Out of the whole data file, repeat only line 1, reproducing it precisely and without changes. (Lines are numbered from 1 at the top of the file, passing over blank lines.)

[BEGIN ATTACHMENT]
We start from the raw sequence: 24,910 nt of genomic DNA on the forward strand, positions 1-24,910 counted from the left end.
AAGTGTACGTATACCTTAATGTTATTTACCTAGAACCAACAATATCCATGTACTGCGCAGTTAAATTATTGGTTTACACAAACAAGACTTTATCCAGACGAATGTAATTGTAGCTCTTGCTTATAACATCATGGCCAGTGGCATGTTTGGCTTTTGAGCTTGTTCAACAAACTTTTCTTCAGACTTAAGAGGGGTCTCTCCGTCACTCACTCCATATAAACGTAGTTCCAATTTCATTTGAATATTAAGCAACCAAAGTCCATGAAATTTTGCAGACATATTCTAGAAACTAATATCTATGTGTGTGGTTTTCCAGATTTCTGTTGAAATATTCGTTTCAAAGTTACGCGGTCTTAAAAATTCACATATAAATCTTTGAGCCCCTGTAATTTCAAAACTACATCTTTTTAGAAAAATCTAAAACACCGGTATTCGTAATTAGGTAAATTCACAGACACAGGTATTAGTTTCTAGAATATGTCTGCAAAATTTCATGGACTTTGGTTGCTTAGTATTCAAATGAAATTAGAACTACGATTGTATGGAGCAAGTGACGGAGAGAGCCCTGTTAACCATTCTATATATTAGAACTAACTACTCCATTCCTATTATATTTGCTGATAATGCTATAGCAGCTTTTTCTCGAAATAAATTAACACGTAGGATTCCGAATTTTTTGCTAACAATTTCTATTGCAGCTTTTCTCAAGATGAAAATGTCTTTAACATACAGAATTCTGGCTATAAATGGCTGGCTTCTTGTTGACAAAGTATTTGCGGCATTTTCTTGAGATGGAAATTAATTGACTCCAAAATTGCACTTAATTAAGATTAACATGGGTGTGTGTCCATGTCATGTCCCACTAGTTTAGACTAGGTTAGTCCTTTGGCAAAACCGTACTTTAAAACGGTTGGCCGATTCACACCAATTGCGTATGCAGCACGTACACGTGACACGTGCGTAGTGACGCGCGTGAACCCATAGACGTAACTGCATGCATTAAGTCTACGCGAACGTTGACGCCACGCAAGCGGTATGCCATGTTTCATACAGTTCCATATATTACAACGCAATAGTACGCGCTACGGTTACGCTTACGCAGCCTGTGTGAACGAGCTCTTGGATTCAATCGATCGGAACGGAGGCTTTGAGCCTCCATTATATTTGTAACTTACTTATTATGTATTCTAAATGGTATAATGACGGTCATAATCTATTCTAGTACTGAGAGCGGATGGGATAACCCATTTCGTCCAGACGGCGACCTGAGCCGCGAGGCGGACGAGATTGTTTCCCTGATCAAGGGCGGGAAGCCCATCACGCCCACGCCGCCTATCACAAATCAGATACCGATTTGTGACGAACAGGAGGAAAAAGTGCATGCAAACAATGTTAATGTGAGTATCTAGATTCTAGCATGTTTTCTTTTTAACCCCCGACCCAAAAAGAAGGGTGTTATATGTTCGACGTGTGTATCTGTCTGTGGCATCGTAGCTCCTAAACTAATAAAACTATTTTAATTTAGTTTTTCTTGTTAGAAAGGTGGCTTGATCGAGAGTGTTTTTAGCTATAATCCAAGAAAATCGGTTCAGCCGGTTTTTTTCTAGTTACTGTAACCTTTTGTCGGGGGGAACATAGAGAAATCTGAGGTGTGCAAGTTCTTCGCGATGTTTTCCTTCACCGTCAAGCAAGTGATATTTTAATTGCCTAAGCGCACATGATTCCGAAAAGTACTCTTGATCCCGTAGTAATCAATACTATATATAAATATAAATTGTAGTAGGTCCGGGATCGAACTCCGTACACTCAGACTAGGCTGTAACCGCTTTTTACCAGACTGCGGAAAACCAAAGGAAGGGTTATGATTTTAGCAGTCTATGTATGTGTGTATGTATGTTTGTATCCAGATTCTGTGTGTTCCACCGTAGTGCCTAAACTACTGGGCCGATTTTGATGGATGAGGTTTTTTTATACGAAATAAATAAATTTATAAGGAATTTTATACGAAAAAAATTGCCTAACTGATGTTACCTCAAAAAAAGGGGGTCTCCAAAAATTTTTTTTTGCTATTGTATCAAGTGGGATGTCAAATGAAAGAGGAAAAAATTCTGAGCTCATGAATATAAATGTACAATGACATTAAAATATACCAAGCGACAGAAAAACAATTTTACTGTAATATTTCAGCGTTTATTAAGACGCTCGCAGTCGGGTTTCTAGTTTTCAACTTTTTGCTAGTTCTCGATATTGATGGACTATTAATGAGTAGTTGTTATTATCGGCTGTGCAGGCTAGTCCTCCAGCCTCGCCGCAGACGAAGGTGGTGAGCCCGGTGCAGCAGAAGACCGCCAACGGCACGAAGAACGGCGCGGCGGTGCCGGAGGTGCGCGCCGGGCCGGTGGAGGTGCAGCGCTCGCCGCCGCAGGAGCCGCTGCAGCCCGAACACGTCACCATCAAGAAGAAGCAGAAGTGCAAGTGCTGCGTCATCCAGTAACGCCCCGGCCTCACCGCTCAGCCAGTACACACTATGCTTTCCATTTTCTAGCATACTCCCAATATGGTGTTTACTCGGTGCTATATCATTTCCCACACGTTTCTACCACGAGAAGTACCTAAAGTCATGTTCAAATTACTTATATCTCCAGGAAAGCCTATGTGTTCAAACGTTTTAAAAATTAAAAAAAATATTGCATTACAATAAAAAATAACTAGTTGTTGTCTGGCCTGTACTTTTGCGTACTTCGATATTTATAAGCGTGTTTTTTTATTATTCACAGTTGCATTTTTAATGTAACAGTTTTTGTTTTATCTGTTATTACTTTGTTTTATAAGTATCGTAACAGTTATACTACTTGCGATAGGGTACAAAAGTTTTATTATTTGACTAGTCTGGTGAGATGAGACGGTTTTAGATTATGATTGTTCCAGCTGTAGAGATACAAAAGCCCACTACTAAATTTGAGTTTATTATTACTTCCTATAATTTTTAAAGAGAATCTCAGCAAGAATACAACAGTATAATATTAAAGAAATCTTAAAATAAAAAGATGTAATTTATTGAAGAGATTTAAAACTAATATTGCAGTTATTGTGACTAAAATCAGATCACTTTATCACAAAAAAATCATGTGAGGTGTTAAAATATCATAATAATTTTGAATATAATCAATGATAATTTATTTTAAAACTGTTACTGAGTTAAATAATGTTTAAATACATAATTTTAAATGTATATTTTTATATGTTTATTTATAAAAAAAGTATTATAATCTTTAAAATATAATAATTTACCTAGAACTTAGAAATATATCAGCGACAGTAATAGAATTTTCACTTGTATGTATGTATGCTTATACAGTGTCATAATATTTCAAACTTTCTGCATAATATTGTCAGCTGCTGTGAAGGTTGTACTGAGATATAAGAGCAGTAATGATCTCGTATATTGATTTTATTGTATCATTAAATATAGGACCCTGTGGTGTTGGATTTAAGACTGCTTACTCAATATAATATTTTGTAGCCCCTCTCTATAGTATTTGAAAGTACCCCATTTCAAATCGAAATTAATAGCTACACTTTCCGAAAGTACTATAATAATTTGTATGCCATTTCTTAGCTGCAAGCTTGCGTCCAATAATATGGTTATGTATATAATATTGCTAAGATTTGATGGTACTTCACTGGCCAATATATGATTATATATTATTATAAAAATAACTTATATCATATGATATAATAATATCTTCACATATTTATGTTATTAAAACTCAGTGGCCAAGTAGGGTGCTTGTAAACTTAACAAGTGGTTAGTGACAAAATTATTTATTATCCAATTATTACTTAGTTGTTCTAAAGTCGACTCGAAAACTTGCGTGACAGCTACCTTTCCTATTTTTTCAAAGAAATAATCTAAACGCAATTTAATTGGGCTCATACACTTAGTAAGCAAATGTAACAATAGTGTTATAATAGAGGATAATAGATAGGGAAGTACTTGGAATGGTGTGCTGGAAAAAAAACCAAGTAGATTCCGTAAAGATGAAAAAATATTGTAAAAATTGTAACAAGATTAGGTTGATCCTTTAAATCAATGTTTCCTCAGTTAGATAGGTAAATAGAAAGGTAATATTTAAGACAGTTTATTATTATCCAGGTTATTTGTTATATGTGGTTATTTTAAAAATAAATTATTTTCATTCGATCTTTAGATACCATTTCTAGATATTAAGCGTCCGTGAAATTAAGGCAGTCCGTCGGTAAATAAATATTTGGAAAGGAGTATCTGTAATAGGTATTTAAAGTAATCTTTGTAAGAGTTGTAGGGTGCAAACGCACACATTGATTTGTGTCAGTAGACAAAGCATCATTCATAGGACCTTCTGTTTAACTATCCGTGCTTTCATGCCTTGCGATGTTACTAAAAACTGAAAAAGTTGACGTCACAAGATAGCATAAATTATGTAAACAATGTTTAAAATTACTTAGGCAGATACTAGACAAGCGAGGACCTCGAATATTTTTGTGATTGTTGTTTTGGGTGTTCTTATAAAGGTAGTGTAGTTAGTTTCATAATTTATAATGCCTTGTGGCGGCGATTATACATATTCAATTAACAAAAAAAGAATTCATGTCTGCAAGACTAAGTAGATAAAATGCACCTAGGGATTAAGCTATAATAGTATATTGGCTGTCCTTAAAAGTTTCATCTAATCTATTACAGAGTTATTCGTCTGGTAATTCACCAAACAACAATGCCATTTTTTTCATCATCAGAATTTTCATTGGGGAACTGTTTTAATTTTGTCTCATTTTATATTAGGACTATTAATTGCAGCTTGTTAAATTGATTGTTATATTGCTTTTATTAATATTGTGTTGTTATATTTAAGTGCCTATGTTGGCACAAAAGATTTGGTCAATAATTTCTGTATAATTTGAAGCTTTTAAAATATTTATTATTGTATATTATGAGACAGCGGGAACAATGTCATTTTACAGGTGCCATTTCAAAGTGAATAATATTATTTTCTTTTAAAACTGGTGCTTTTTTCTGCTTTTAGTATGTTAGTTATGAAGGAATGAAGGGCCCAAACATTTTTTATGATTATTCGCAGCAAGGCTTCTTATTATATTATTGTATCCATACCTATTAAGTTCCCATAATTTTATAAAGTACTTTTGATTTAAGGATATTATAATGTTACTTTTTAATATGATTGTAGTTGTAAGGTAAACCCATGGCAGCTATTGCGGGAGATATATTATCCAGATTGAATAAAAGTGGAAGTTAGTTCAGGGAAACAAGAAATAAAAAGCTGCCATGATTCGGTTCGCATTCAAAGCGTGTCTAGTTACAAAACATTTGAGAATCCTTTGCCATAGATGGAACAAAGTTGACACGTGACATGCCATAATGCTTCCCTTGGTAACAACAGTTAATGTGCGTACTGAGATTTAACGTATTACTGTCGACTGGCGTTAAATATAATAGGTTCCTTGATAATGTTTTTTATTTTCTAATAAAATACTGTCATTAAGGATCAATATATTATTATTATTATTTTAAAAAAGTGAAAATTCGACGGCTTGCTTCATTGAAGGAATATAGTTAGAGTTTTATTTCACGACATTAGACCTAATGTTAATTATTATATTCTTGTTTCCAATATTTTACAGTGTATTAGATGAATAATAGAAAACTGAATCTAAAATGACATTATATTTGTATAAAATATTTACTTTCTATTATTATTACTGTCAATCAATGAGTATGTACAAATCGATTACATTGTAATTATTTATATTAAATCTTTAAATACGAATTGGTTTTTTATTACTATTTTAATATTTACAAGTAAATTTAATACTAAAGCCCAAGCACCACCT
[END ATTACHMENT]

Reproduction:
We start from the raw sequence: 24,910 nt of genomic DNA on the forward strand, positions 1-24,910 counted from the left end.